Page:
Editorial: Keep decisive politics in motion
An agreement reached by Japan's ruling party and two main opposition parties on a set of social security and tax-reform bills has pulled Japanese politics back from the brink of collapse.
The consensus was reached after the creation of a system guaranteeing minimum monthly pension benefits -- promised by the Democratic Party of Japan (DPJ) in its 2009 election pledge -- was shelved.
The accord warrants praise as perhaps the first example of "decisive politics" displayed by the DPJ government since it took over from the long-ruling Liberal Democratic Party (LDP). However, rifts within the DPJ are becoming increasingly pronounced, and nothing is certain until the bill is passed in the current session of the Diet.
Prime Minister Yoshihiko Noda should make a clean break from the persistent critics within the party, and move unflinchingly toward a vote on the bill in the House of Representatives. Both ruling and opposition parties must continue their deliberations in the House of Councillors and elsewhere on institutional design to gain the understanding of the public.
For the DPJ, the road leading to the latest agreement was a turbulent one that included concession upon concession. Still, there is great significance in the fact that the DPJ, LDP, and New Komeito were able to sign onto a common foundation for a tax hike proposal for which Noda declared he was putting his political career on the line.
The seriousness of Japan's fiscal crisis helped bring about the consensus despite complicated internal circumstances within each of the three parties. The situation is extraordinary: We are under great pressure to deal with increasing social security costs amid national and local government debt of some 1 quadrillion yen. In light of this, the parties involved in the accord fulfilled the bare minimum of their responsibilities by avoiding political turmoil and practicing decisiveness.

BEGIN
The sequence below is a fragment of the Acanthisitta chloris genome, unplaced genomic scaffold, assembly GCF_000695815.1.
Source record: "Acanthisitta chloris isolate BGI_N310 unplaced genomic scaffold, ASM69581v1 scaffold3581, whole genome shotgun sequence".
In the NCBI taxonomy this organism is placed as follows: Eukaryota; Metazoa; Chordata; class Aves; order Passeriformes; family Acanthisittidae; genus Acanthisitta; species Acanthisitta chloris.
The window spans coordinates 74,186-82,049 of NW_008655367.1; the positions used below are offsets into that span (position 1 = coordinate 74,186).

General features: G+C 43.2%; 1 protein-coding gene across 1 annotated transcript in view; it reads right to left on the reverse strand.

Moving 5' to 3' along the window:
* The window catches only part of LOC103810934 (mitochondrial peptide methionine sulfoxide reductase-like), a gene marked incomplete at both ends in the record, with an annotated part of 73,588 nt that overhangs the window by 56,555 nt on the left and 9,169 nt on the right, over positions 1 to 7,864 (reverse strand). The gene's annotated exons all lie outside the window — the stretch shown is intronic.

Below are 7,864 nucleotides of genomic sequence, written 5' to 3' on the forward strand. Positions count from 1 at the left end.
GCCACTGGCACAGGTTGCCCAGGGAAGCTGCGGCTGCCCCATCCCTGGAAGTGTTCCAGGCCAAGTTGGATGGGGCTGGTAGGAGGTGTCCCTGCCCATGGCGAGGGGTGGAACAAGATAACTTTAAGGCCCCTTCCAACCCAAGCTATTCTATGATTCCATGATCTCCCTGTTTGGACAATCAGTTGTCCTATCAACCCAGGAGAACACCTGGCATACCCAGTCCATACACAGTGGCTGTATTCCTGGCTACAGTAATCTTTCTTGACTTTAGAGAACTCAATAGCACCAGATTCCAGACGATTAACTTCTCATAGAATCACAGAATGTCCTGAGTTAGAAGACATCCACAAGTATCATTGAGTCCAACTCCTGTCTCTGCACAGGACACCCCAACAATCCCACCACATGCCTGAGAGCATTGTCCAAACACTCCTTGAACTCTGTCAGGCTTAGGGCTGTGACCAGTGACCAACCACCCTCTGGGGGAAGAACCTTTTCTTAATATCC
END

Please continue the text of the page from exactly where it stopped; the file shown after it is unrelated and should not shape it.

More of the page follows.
It must be noted, however, that the agreement was reached after decisions on many issues had been put off. The institution of minimum monthly pension benefits and the elimination of the latter-stage elderly health care system -- both included in the DPJ's policy pledges in the 2009 general election -- were shelved, and a decision is to be reached after an expert panel debates the two issues, taking government finances into account. In other words, the DPJ has been unable to identify funding required for a new pension system, or produce a convincing framework that would replace the current healthcare system. Major concessions on the part of the DPJ were only natural if an agreement were to be reached.